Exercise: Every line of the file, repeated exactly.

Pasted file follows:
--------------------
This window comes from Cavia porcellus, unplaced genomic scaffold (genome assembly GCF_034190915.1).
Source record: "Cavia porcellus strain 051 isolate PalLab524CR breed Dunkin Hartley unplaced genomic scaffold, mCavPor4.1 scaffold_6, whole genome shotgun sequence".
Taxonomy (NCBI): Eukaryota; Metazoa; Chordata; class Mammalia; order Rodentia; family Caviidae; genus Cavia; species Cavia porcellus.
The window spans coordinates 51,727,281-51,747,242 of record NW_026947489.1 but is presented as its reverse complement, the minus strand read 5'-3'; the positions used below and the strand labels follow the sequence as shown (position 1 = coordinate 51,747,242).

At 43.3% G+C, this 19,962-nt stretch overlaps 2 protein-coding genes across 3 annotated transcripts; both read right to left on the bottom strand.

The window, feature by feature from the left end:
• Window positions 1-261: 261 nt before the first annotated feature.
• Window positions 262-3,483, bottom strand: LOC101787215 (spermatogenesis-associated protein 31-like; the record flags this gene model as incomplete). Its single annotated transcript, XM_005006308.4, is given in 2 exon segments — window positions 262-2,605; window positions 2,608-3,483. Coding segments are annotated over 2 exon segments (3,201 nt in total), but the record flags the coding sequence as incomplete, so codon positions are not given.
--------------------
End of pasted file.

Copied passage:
This window comes from Cavia porcellus, unplaced genomic scaffold (genome assembly GCF_034190915.1).
Source record: "Cavia porcellus strain 051 isolate PalLab524CR breed Dunkin Hartley unplaced genomic scaffold, mCavPor4.1 scaffold_6, whole genome shotgun sequence".
Taxonomy (NCBI): Eukaryota; Metazoa; Chordata; class Mammalia; order Rodentia; family Caviidae; genus Cavia; species Cavia porcellus.
The window spans coordinates 51,727,281-51,747,242 of record NW_026947489.1 but is presented as its reverse complement, the minus strand read 5'-3'; the positions used below and the strand labels follow the sequence as shown (position 1 = coordinate 51,747,242).

At 43.3% G+C, this 19,962-nt stretch overlaps 2 protein-coding genes across 3 annotated transcripts; both read right to left on the bottom strand.

The window, feature by feature from the left end:
• Window positions 1-261: 261 nt before the first annotated feature.
• Window positions 262-3,483, bottom strand: LOC101787215 (spermatogenesis-associated protein 31-like; the record flags this gene model as incomplete). Its single annotated transcript, XM_005006308.4, is given in 2 exon segments — window positions 262-2,605; window positions 2,608-3,483. Coding segments are annotated over 2 exon segments (3,201 nt in total), but the record flags the coding sequence as incomplete, so codon positions are not given.